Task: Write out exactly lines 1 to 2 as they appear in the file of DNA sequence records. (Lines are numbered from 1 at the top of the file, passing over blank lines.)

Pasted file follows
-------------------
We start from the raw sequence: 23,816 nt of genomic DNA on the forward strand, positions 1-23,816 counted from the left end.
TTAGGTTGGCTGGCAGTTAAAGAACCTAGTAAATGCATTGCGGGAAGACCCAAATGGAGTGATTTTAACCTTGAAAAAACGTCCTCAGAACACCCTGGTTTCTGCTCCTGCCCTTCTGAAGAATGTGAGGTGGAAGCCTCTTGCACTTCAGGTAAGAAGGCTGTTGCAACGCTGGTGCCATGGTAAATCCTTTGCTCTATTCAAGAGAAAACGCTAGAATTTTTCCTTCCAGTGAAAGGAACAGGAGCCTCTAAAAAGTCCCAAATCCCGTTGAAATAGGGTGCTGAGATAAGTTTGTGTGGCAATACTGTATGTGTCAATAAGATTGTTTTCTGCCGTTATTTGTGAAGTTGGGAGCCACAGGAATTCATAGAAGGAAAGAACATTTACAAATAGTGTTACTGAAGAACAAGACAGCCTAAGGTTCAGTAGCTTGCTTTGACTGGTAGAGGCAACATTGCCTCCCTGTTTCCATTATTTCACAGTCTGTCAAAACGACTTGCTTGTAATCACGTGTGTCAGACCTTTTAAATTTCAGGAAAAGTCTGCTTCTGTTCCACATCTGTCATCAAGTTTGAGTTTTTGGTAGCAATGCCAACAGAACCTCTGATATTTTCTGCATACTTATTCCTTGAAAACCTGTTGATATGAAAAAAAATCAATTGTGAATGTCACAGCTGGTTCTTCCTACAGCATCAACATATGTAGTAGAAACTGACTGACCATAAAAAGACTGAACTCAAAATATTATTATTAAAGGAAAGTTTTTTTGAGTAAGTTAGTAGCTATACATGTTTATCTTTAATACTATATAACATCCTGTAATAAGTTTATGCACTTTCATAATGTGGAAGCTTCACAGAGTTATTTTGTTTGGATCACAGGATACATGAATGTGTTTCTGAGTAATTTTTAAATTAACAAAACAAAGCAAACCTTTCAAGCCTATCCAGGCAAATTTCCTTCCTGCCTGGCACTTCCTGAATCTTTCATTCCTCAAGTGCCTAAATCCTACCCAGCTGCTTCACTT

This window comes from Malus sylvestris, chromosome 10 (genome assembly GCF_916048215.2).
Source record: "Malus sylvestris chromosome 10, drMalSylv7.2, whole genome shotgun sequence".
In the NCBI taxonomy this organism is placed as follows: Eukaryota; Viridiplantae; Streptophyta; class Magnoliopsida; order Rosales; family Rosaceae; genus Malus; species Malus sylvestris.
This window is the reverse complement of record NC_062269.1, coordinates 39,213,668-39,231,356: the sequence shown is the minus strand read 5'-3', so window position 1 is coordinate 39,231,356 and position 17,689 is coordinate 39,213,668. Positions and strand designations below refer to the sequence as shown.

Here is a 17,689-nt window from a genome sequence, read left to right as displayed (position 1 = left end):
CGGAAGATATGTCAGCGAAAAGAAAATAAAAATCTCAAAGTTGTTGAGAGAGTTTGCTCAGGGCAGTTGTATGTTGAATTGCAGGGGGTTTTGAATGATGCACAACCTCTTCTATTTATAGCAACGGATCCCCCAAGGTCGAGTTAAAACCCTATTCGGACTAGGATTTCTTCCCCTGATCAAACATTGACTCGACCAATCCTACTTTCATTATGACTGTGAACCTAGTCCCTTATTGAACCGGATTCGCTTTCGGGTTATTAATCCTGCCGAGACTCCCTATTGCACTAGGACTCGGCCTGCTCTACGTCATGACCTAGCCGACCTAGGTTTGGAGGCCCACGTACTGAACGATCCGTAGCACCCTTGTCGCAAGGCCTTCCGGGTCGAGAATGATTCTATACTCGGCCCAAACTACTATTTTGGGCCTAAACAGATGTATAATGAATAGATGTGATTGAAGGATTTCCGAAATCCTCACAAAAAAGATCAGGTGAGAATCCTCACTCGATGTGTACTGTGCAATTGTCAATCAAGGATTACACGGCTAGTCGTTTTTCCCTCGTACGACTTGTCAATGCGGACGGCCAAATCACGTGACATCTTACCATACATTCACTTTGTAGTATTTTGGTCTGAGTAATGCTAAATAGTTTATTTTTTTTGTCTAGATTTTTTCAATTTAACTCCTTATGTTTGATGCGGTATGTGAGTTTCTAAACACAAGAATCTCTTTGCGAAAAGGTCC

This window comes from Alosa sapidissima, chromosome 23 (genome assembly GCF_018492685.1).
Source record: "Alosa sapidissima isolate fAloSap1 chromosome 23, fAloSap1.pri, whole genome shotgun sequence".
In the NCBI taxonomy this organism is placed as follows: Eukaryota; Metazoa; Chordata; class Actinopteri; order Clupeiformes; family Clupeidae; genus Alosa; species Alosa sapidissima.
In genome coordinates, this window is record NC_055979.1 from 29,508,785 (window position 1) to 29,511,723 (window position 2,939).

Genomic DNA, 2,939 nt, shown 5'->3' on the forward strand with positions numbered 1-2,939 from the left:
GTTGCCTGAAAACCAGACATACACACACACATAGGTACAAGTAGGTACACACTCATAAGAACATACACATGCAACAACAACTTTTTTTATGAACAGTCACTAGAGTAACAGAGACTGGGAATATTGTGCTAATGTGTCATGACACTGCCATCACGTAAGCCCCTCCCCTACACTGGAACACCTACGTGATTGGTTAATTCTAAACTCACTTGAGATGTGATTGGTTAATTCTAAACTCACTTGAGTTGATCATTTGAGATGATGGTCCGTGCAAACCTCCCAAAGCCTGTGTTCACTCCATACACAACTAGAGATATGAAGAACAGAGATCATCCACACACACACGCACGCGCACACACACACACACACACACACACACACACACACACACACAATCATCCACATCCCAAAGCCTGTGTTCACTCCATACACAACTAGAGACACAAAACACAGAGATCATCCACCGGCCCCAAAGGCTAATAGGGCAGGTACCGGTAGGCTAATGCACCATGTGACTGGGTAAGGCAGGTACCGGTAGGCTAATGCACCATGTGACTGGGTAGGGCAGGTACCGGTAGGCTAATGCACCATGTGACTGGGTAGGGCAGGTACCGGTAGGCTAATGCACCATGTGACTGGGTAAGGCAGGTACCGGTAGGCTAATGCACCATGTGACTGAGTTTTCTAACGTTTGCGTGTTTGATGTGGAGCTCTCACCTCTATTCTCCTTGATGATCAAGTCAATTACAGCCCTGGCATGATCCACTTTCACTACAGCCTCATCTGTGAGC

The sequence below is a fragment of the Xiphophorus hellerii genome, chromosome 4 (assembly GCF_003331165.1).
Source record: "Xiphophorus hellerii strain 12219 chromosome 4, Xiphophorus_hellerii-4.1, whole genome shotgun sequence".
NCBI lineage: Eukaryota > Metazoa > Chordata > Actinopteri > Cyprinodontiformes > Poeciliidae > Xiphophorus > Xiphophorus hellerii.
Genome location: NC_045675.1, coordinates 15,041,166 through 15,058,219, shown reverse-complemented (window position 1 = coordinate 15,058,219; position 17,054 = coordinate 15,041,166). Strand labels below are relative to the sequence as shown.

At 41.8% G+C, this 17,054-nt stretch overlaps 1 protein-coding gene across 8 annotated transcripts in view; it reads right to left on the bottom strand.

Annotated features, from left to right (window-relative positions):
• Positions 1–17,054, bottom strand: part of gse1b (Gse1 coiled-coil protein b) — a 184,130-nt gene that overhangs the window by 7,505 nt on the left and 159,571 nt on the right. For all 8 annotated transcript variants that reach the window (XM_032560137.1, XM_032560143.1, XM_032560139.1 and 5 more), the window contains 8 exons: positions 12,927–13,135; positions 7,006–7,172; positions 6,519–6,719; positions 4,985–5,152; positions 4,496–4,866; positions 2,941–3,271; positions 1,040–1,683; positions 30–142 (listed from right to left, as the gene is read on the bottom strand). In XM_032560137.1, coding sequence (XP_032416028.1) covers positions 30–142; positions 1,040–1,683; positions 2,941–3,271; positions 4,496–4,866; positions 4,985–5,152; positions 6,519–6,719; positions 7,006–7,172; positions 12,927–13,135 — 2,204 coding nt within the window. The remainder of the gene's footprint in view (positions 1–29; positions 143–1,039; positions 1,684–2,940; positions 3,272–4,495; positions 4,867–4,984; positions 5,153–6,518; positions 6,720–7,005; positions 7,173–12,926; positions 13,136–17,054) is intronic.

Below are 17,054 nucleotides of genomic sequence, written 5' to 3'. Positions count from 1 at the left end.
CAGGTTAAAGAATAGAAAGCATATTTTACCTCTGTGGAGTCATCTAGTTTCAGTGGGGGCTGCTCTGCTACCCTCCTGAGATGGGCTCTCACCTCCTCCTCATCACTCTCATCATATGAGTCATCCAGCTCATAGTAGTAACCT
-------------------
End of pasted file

We start from the raw sequence: 23,816 nt of genomic DNA on the forward strand, positions 1-23,816 counted from the left end.
TTAGGTTGGCTGGCAGTTAAAGAACCTAGTAAATGCATTGCGGGAAGACCCAAATGGAGTGATTTTAACCTTGAAAAAACGTCCTCAGAACACCCTGGTTTCTGCTCCTGCCCTTCTGAAGAATGTGAGGTGGAAGCCTCTTGCACTTCAGGTAAGAAGGCTGTTGCAACGCTGGTGCCATGGTAAATCCTTTGCTCTATTCAAGAGAAAACGCTAGAATTTTTCCTTCCAGTGAAAGGAACAGGAGCCTCTAAAAAGTCCCAAATCCCGTTGAAATAGGGTGCTGAGATAAGTTTGTGTGGCAATACTGTATGTGTCAATAAGATTGTTTTCTGCCGTTATTTGTGAAGTTGGGAGCCACAGGAATTCATAGAAGGAAAGAACATTTACAAATAGTGTTACTGAAGAACAAGACAGCCTAAGGTTCAGTAGCTTGCTTTGACTGGTAGAGGCAACATTGCCTCCCTGTTTCCATTATTTCACAGTCTGTCAAAACGACTTGCTTGTAATCACGTGTGTCAGACCTTTTAAATTTCAGGAAAAGTCTGCTTCTGTTCCACATCTGTCATCAAGTTTGAGTTTTTGGTAGCAATGCCAACAGAACCTCTGATATTTTCTGCATACTTATTCCTTGAAAACCTGTTGATATGAAAAAAAATCAATTGTGAATGTCACAGCTGGTTCTTCCTACAGCATCAACATATGTAGTAGAAACTGACTGACCATAAAAAGACTGAACTCAAAATATTATTATTAAAGGAAAGTTTTTTTGAGTAAGTTAGTAGCTATACATGTTTATCTTTAATACTATATAACATCCTGTAATAAGTTTATGCACTTTCATAATGTGGAAGCTTCACAGAGTTATTTTGTTTGGATCACAGGATACATGAATGTGTTTCTGAGTAATTTTTAAATTAACAAAACAAAGCAAACCTTTCAAGCCTATCCAGGCAAATTTCCTTCCTGCCTGGCACTTCCTGAATCTTTCATTCCTCAAGTGCCTAAATCCTACCCAGCTGCTTCACTT